Director: Joachim Rønning
Cast: Angelina Jolie, Elle Fanning, Chiwetel Ejiofor, Sam Riley, Harris Dickinson, Ed Skrein, Imelda Staunton, Juno Temple, Lesley Manville, Michelle Pfeiffer
Runtime: 1 hr 58 minutes
Rating: PG (Some Intense Sequences)
Released By: Walt Disney
Opening Day: 17 October 2019
Synopsis: In Disney’s “Maleficent: Mistress of Evil,” a sequel to the 2014 global box office hit, Maleficent and her goddaughter Aurora begin to question the complex family ties that bind them as they are pulled in different directions by impending nuptials, unexpected allies and dark new forces at play. The years have been kind to Maleficent and Aurora. Their relationship, born of heartbreak, revenge and ultimately love, has flourished. Yet the hatred between man and the fairies still exists. Aurora’s impending marriage to Prince Phillip is cause for celebration in the kingdom of Ulstead and the neighboring Moors, as the wedding serves to unite the two worlds. When an unexpected encounter introduces a powerful new alliance, Maleficent and Aurora are pulled apart to opposing sides in a Great War, testing their loyalties and causing them to question whether they can truly be family.
Ever heard stories about bringing parents to meet your future in laws for dinner? This Disney movie gives you another reason why you shouldn’t do so.
A few years have passed since Maleficent wreaked havoc (but for a good reason). Aurorais now Queen of the Moors, where fairies and mythical creatures roam happily throughout the land. Prince Phillip proposes to the beautiful Aurora, and a dinner party follows. Aurorabrings her scary godmother to dinner with Prince Phillip’s parents King John and Queen Ingrith. Someone pisses Maleficent off, and all hell breaks loose.
Expectedly, the best scenes of this Disney sequel to the 2014 movie are those the titular character. We were first introduced to the supposed antagonist of the beloved fairytale adapted into a classic animated film by the House of Mouse in 1959. It was a fresh idea to see the turn of events from the villain, and portraying the relationship with Aurora and her corrupted father. Angelina Jolie steals every scene she is in, the moment she stands on top of a cliff asking her pet raven not to ruin her morning.
Things get a lot more interesting when Maleficent prepares for the dinner party. She learns how to greet people without scaring them off, and we can’t think of any other actress who can embody Maleficent’s aura. Maybe it’s the dramatically sharp cheekbones, or the intimidating horns – there is something regally frightening when you see Maleficent as a live action character.
Then the dinner party happens – Jolie gets to pit off with Michelle Pfeiffer’s Queen Ingrith. It is pure joy to see the two actresses share the screen, engaging in a royal catfight. Sarcasm fills the air as the two women throw pointed one liners at each other. You know what they say about hell has no fury like a woman scorned.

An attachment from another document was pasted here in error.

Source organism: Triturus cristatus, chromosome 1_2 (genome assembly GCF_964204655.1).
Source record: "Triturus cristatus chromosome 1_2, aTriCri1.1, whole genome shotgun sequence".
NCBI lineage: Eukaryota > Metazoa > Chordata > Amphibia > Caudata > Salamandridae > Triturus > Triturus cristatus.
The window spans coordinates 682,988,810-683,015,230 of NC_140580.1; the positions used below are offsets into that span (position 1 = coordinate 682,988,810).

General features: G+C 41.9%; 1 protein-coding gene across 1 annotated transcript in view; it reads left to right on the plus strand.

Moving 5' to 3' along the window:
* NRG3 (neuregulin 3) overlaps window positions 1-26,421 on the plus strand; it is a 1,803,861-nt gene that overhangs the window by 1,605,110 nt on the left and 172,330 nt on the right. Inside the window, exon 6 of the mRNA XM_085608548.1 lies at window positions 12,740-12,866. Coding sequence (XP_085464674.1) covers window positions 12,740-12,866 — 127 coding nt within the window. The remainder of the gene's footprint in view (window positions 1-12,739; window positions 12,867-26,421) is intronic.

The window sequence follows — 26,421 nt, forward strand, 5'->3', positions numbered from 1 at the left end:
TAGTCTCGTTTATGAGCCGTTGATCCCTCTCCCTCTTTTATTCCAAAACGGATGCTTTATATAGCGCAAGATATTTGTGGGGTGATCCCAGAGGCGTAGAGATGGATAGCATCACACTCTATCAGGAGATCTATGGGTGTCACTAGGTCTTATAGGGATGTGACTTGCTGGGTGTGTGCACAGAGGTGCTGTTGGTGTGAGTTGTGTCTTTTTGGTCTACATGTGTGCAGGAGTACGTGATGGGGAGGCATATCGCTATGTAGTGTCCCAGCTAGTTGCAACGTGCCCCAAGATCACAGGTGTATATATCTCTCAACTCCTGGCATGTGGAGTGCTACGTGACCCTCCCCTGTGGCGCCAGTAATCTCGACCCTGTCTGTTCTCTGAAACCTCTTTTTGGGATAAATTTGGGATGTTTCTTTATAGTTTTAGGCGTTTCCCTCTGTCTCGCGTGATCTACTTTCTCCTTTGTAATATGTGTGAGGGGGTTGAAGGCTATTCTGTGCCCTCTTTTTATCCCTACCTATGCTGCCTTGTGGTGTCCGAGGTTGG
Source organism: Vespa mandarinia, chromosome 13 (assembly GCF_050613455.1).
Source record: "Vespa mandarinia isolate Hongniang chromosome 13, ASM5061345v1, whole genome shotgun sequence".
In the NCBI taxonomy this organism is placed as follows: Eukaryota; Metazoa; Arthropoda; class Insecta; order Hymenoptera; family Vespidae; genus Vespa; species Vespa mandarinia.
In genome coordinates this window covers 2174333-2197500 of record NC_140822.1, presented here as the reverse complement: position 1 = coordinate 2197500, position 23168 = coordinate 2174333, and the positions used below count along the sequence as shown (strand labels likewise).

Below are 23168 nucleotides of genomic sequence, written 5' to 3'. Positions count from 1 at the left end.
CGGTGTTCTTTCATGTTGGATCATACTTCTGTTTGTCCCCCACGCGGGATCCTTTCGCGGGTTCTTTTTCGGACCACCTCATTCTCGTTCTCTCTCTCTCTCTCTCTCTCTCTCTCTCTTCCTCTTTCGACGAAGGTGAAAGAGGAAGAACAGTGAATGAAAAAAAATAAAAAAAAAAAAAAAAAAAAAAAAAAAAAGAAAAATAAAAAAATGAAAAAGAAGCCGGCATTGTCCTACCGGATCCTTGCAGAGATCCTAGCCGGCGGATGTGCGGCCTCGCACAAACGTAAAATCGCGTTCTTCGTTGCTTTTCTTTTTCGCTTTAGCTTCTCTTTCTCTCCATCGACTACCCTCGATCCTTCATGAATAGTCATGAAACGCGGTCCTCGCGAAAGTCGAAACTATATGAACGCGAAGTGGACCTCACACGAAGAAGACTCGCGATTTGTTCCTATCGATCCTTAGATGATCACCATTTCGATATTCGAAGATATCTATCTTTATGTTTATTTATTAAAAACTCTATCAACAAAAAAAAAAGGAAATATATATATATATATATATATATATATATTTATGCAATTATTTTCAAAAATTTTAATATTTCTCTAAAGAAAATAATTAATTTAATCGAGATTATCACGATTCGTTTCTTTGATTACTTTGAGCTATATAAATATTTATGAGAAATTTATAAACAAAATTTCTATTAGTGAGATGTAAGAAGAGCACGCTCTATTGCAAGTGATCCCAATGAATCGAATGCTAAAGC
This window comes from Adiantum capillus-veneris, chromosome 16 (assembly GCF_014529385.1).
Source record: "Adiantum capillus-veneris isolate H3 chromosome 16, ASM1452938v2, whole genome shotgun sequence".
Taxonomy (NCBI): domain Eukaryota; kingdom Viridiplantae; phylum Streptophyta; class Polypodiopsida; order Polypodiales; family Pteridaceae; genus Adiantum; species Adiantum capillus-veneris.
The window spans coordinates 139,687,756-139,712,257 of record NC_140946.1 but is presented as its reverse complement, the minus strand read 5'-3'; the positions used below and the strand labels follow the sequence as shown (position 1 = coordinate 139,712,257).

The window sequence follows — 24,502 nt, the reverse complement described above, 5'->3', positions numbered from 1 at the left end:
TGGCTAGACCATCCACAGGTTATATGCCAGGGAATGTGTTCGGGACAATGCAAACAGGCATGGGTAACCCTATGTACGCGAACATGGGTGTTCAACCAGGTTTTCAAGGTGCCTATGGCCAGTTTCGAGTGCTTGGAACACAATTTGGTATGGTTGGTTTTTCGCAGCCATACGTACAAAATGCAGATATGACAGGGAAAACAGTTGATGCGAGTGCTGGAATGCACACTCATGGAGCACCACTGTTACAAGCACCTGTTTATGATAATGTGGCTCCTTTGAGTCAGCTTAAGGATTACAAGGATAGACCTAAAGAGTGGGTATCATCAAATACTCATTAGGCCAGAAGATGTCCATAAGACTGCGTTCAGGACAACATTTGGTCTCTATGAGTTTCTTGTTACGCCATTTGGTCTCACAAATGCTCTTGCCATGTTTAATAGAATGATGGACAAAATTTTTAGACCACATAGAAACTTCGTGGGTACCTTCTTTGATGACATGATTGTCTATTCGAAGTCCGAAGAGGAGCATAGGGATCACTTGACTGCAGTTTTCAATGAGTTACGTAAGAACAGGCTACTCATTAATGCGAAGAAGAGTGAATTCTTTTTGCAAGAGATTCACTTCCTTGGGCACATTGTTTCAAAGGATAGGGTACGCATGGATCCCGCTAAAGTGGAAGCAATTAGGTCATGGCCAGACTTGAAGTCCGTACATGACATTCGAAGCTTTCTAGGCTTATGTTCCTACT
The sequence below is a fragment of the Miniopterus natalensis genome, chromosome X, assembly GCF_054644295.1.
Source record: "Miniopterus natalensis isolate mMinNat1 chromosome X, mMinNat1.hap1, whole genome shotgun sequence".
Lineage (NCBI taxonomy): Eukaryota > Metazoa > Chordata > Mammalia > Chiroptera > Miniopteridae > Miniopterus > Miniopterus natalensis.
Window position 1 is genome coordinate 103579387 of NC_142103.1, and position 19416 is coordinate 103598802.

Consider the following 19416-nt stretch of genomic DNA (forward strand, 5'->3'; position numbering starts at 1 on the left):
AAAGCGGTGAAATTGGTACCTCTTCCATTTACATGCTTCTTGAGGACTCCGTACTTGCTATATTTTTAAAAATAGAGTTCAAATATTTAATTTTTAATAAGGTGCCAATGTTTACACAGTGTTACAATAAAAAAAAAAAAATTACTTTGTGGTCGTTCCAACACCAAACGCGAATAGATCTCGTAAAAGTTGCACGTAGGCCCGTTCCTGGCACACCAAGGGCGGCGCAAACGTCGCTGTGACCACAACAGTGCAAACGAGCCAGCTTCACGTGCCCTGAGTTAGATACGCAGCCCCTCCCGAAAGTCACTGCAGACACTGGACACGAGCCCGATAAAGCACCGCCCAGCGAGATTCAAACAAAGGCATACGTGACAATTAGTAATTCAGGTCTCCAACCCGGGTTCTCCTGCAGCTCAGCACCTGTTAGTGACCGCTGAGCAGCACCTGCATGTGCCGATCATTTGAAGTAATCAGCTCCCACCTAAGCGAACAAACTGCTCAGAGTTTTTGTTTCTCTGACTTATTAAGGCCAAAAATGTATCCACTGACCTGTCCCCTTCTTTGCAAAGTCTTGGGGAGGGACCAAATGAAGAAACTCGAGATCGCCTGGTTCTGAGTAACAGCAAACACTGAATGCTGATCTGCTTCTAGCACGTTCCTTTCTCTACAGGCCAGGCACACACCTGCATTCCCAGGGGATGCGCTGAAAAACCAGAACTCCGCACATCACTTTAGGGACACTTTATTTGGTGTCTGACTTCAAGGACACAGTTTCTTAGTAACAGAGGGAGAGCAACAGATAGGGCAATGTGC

We feel that we are talking too much about Maleficent and the great job done by Jolie when she becomes a b***h. It would have been nice if the filmmakers gave her more screen time to show off that side of hers, because the rest of the 118 minute movie does feel like a calculated Disney production. There are happy fairies flitting around the pastel coloured kingdom, there is true love between Aurora (Dakota Fanning trying her best to hold her ground) and Prince Phillip (Harris Dickinson, who has taken over Brenton Thwaites’ role, but is equally forgettable), and an overstretched final sequence where the two get married at a syrupy ceremony.
The supporting characters (especially the fairies played by Imelda Staunton, JunoTempleand Lesley Manville) don’t get to do much, and viewers are treated to one lovely computer generated sequence after another. There is also this side plot where Maleficent finds her own kind in a mysterious location which looks breathtaking. Like a true blue Disney movie, this one directed by Joachim Rønning mesmerises you with its top notch production values.
The most impressive segment of the film happens when Queen Ingrith wages a war with fairies. Maleficent swoops in to join the battle, and the spectacle of the sequence can only truly be experienced on a cinema screen. The two sides fight each other against Geoff Zanelli’s majestic soundtrack score, and although you know how things are going to end (it’s a Disney movie, remember?), you indulge yourself in the scene, fully knowing well that it could have been shortened for brevity.
(Majestically shot with impressive visuals, this movie could have done with more screen time for its titular character)
Review by John Li